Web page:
Hospitals Collaborate To Bring Specialized Cardiac Care to Children in Rural Areas
Cook Children's partnership with Covenant Children's keeps 4-year-old close to home for heart surgery
When 4-year-old Gunner Sanchez needed surgery to repair a hole in his heart’s lower pumping chamber, his family was relieved they didn’t have to travel far from their Artesia, New Mexico, home to get the highly specialized care his condition required. Instead, a surgical team from Cook Children’s Medical Center came to them, thanks to a collaboration with another Texas-based children’s hospital.
In 2018, Cook Children’s Health Care System formed a partnership with Covenant Children’s Hospital in Lubbock, Texas, to bring cardiothoracic surgical care to families living in West Texas and eastern New Mexico. The partnership is part of an initiative to make treatment more convenient for patients and families in Lubbock and the surrounding areas. Since its launch, eight children have undergone surgery at Covenant Children’s.
Gunner’s parents, Donavin and Cassie Sanchez, said staying close to home for surgery at Covenant Children’s earlier this month where they had the support of family and friends in the area was a gift to all five of their children. Gunner is a quadruplet, along with siblings Arrow, Cheyenne and Scarlett. Hazen is their 8-year-old big brother.
“Our other kids are being spoiled right now by the whole family,” Cassie said when talking about how Gunner’s siblings fared while mom and dad stayed at their son’s bedside.
Gunner, who turned four on May 3 just days after his surgery, showed no outward signs or symptoms of a heart condition. His parents describe him as a typical rambunctious and outgoing boy who loves dirt, cars and any sport with a ball.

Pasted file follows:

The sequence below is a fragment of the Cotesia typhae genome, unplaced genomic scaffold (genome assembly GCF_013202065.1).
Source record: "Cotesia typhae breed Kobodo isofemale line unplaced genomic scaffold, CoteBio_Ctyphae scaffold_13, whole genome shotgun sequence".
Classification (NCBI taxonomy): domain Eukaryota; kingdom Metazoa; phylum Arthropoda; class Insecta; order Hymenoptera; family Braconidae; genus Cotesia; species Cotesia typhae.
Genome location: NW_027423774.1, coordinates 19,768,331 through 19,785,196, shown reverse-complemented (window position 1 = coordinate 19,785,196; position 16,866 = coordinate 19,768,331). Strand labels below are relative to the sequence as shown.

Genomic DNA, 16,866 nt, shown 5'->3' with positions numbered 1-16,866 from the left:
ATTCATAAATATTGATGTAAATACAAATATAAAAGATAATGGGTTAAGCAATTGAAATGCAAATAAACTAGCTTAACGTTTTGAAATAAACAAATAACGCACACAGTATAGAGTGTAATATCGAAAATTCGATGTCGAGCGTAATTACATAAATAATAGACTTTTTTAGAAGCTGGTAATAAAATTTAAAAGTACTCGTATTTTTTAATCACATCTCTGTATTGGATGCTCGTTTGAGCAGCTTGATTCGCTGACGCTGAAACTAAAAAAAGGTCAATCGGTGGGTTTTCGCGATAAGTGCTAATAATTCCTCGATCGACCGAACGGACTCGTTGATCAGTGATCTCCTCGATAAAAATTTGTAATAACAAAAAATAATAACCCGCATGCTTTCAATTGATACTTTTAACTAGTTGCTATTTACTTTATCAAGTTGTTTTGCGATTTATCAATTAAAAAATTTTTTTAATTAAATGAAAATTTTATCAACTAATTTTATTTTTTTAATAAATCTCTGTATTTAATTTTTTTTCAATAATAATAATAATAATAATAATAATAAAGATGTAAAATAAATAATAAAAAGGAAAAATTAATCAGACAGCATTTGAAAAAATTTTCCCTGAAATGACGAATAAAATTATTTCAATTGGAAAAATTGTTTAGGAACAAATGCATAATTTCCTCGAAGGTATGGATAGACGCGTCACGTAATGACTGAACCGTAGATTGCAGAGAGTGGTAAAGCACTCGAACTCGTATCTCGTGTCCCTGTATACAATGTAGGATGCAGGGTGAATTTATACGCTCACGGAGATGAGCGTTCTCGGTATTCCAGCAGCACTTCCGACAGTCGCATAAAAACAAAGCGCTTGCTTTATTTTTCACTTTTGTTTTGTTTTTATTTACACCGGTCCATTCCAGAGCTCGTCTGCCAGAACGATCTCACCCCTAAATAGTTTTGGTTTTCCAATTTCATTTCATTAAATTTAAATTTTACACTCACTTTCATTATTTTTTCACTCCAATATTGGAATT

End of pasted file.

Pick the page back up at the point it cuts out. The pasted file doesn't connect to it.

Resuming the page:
Even so, surgery could not wait.
“If we waited until we could tell something is wrong, we’ve waited way too long,” said Vincent Tam, M.D., director of cardiac surgery at Cook Children’s Medical Center. Dr. Tam is a part of the Cook Children’s cardiothoracic team that travels quarterly to Covenant Children’s to perform surgery.
“If we were to see symptoms in a kid this age, we’re really in trouble because,” he said. “By then, the valve is really messed up, his lungs would be damaged and his heart would have been overworked.”
The hole in the lower pumping chamber, called a ventricular septal defect (VSD), makes Gunner’s heart work much less efficiently, and extra blood flow to his lungs could eventually result in damage. The defect also led to a narrowing of his aortic valve opening due to a buildup of scar tissue under the valve. As it gradually builds up over time, the scar tissue limits blood flow and can lead to a leaky aortic valve.
“If we don’t intervene, the subaortic membrane narrowing will persist, and it will actually progress over time so that months and years from now the narrowing will be even worse,” Dr. Tam explained. “It will also begin to negatively affect the function of the aortic valve. So, we don’t want things to get to the point where the aortic valve itself is in jeopardy. The extra blood flow from his VSD opening in the lower pumping chamber means more work for his heart.”
It takes a diverse team of clinical professionals from both Cook Children’s and Covenant Children’s for kids like Gunner living in more rural areas of the country to have access to this type of specialized surgical care.
“Heart surgery is teamwork, Dr. Tam said. “It’s not just me. We need a whole team of people from cardiac anesthesia to operating room staff to someone to run the heart/lung machine to ICU doctors.”
Gunner’s surgery was a success, and his parents are hopeful for his future.
“I hope he can be just like his big brother,” Gunner’s mom said. “I hope he can run and play baseball and be the healthy little boy he deserves.”
The sweetest gift of all in this unique collaboration is that Gunner was discharged from the hospital on his birthday, just in time to celebrate with his brothers and sisters.